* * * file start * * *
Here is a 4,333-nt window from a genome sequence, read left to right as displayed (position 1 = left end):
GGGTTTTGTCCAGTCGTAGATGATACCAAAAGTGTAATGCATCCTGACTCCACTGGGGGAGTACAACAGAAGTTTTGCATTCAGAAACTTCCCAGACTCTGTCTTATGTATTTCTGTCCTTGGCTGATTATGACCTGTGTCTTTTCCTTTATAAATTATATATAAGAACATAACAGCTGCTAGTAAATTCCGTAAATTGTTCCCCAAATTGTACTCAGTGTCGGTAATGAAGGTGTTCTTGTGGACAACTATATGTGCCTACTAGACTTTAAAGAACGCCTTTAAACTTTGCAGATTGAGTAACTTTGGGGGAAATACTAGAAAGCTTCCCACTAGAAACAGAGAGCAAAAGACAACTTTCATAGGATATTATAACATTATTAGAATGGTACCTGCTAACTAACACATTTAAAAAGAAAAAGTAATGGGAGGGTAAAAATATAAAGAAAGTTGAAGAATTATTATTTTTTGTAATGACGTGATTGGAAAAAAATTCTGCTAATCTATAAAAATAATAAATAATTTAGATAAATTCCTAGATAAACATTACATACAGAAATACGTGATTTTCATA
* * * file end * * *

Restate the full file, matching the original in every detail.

Here is a 4,333-nt window from a genome sequence, read left to right as displayed (position 1 = left end):
GGGTTTTGTCCAGTCGTAGATGATACCAAAAGTGTAATGCATCCTGACTCCACTGGGGGAGTACAACAGAAGTTTTGCATTCAGAAACTTCCCAGACTCTGTCTTATGTATTTCTGTCCTTGGCTGATTATGACCTGTGTCTTTTCCTTTATAAATTATATATAAGAACATAACAGCTGCTAGTAAATTCCGTAAATTGTTCCCCAAATTGTACTCAGTGTCGGTAATGAAGGTGTTCTTGTGGACAACTATATGTGCCTACTAGACTTTAAAGAACGCCTTTAAACTTTGCAGATTGAGTAACTTTGGGGGAAATACTAGAAAGCTTCCCACTAGAAACAGAGAGCAAAAGACAACTTTCATAGGATATTATAACATTATTAGAATGGTACCTGCTAACTAACACATTTAAAAAGAAAAAGTAATGGGAGGGTAAAAATATAAAGAAAGTTGAAGAATTATTATTTTTTGTAATGACGTGATTGGAAAAAAATTCTGCTAATCTATAAAAATAATAAATAATTTAGATAAATTCCTAGATAAACATTACATACAGAAATACGTGATTTTCATA